What No Longer Serves Us

Facing our shortcomings through the art of letter writing

Jan 18, 2023

Transformation New Year Change Self-Awareness
paper lantern floating in sky

Photo by Bas Glaap

The old has passed away; behold, the new has come.

—2 Corinthians 5:17

There are many ways to ring in the new year. From old traditions passed down over time to new ones created for ourselves, we all have ways to welcome the beginning of a new 12-month cycle. One ritual that I have very recently begun implementing is writing a letter. To whom? A letter to anything that no longer serves me and that I want to let go of moving forward. This can be a mindset, a character trait, a habit, a behavior, a belief, a bad influence, a voice in my head. Whatever it is that has become a crutch in my life and that prevents me from stepping fully into my light.

We all have these — little vexing hindrances that perpetually show up and cause us to stumble, again and again. The parts of us that, at best, like the status quo as is and just don’t want to change, even if it’s beneficial. And at worst, serve to self-sabotage our efforts and derail our progress. Whatever their reasons for doing so, they are relentless in their attempts. Sometimes they are the collective “you aren’t good enough” voices. Other times they take the form of a victim mentality. Often they are fear-based, toxic to the soul. And then there’s always the popular comparison trap, the thief of joy, lurking behind every goal we achieve, or don’t achieve.

Over time, we learn to live with them. Though we know the damage they can cause, we feel powerless to change them. Like a shadow, they walk alongside us as we go about our day, with no regard for our well-being. We try to swat them away, but like pesty flies, they come right back, defecating all over our self-confidence, our self-worth.

What is no longer serving you? What is it you need to let go of?

Resentment? Self-hatred? Judgment? Body shaming? The voice whispering you have nothing of value to contribute? Holding yourself up to a standard that is not realistic? Trying to be everything, to everybody? The list is endless. But you know exactly what comes to the surface when you think about the question. Maybe it’s just one major thing that is inhibiting you, or maybe more than you’d like to admit.

As for me, a few stand out among others. This year, I would like to let go of limiting beliefs about what I’m capable of. The ones that say others can do it, but I can’t. The ones that see the seeds of my creative work and are quick to say, “what’s the point?” I want to discard all the ways I have invented to hide from being seen. And as if that’s not enough, I want to learn the art of sustained effort for a later gain by resisting immediate gratification. Tilling today’s soil for a future harvest.

Eliminating our mental and emotional crutches, or even reducing their potency, requires a dedicated, wholehearted commitment to the self-improvement journey.

Key word journey, not final destination. We have to be ok with taking two steps forward and eight more back as we trudge along this unknown path. But every crutch we learn to let go of is one less weight we have to carry. And as we begin to feel lighter and lighter, we are free to experiment with soaring off the ground. Unrestrained, we learn to reach higher and dream bigger.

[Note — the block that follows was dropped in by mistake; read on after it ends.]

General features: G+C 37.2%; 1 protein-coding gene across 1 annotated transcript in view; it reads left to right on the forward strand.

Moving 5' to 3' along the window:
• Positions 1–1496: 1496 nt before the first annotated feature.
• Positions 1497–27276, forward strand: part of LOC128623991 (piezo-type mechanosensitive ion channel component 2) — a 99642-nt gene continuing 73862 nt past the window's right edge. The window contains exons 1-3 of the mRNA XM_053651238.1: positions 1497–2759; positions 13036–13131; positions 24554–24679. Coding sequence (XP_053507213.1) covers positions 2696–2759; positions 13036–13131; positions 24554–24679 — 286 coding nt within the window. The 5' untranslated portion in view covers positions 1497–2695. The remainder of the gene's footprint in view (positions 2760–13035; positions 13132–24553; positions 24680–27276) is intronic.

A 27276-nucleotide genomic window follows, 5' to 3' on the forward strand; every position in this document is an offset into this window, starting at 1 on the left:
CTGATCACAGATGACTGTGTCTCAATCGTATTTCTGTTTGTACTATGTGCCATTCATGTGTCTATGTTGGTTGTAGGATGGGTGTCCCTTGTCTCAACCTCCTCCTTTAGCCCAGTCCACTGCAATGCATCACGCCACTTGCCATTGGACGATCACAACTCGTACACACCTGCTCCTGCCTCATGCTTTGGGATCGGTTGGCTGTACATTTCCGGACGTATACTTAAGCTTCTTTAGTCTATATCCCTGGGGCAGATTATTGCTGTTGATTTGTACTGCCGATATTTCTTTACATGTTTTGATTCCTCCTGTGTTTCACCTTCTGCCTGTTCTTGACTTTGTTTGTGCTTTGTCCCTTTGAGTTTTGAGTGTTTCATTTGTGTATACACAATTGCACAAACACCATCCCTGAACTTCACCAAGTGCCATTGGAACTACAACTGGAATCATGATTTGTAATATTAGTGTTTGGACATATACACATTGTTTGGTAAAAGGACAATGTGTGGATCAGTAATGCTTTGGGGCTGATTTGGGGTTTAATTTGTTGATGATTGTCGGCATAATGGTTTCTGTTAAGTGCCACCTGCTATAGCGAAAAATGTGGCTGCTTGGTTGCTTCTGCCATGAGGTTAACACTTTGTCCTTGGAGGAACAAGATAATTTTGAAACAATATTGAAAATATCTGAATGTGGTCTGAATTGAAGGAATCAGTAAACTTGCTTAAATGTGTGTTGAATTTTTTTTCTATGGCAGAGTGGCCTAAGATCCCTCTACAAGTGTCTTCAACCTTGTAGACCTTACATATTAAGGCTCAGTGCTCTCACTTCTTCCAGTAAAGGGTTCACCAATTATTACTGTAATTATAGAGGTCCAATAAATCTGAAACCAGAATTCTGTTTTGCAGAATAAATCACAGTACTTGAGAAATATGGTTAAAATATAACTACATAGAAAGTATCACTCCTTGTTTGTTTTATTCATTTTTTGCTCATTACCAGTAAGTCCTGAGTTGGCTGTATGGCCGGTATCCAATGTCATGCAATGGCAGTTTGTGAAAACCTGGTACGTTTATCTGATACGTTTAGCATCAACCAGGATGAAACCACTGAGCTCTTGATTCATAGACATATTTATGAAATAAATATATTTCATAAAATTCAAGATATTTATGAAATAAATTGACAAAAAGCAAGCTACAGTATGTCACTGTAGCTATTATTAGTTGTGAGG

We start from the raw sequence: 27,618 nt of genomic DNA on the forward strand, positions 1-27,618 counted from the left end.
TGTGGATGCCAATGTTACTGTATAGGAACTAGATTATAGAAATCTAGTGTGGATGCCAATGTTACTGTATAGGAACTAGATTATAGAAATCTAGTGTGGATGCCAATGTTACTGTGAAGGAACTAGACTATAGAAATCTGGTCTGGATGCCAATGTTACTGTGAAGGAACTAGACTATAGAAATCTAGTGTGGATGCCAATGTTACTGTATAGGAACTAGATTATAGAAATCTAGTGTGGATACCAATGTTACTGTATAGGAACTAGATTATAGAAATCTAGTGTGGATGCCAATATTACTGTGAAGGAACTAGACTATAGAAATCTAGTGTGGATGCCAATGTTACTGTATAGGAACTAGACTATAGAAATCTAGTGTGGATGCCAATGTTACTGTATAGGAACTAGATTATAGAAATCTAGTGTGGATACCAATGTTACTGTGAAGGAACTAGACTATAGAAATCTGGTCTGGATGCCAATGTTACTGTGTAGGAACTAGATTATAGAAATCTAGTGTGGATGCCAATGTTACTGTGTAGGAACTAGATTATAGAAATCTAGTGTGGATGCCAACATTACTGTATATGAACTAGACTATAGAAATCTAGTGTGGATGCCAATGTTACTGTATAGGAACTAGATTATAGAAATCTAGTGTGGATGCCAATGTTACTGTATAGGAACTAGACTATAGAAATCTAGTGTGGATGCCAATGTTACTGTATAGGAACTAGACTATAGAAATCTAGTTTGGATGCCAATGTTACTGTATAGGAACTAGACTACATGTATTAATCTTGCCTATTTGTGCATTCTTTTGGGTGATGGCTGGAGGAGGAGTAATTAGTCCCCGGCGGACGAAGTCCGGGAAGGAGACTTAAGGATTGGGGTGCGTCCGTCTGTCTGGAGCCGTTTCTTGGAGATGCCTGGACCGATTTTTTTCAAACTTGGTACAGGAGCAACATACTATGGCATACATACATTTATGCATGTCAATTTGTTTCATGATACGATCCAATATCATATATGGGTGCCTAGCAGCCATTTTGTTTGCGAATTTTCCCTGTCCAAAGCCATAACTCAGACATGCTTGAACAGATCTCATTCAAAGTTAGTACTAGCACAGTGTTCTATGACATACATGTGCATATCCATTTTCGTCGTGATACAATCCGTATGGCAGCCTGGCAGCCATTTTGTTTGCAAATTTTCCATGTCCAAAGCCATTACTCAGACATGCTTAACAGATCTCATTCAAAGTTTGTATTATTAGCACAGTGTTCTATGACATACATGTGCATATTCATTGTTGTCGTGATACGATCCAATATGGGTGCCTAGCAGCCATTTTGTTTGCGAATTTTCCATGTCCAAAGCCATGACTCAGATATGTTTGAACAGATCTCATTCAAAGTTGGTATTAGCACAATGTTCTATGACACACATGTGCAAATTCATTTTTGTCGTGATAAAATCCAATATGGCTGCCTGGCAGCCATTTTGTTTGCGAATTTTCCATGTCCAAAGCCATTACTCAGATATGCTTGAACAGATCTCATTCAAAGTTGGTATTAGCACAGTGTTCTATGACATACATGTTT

Writing this letter is certainly not a magic cure, or a quick fix, or a shortcut of any kind. It is simply a first step in facing the parts of ourselves that no longer provide us with any benefit. Or rather, the parts whose benefits no longer outweigh the costs. It is an act of sincere honesty with ourselves; acknowledging the ways we need to change if we want to live the life we know we deserve, the one we truly want. We cannot do better if we do not know better.

How do we write a letter like this? There is no one way. Think of it as a goodbye letter to “somebody that [you] used to know.” Recall the good times — what you learned from this person (if anything), what value they brought to your life — and then explain the reasons you need to let them go. How their presence in your life is no longer beneficial. Maybe even mention the pain they are causing by still being around. Make it personal, genuine.

And when you’re done, do with it what you’d like — burn it, bury it, send it somewhere, pray over it, write it on a sky lantern, drown it in the ocean. Do something that feels like closure for you. Whatever you wrote about is possibly something that has been with you for decades. Releasing it fully takes time, but this can be a start.

There is so much power in writing. In forming into physical words what once was only thought. By admitting what parts of us no longer serve our highest self and beginning to let them go, we are inviting a new way of being into our life. We are painting a new portrait of what we want our limited time here on earth to look like. This is a promise we are cementing to ourselves. What a beautiful expression of self-love. And doesn’t the world need more of that?

Your task is not to seek for love, but merely to seek and find all the barriers within yourself that you have built against it.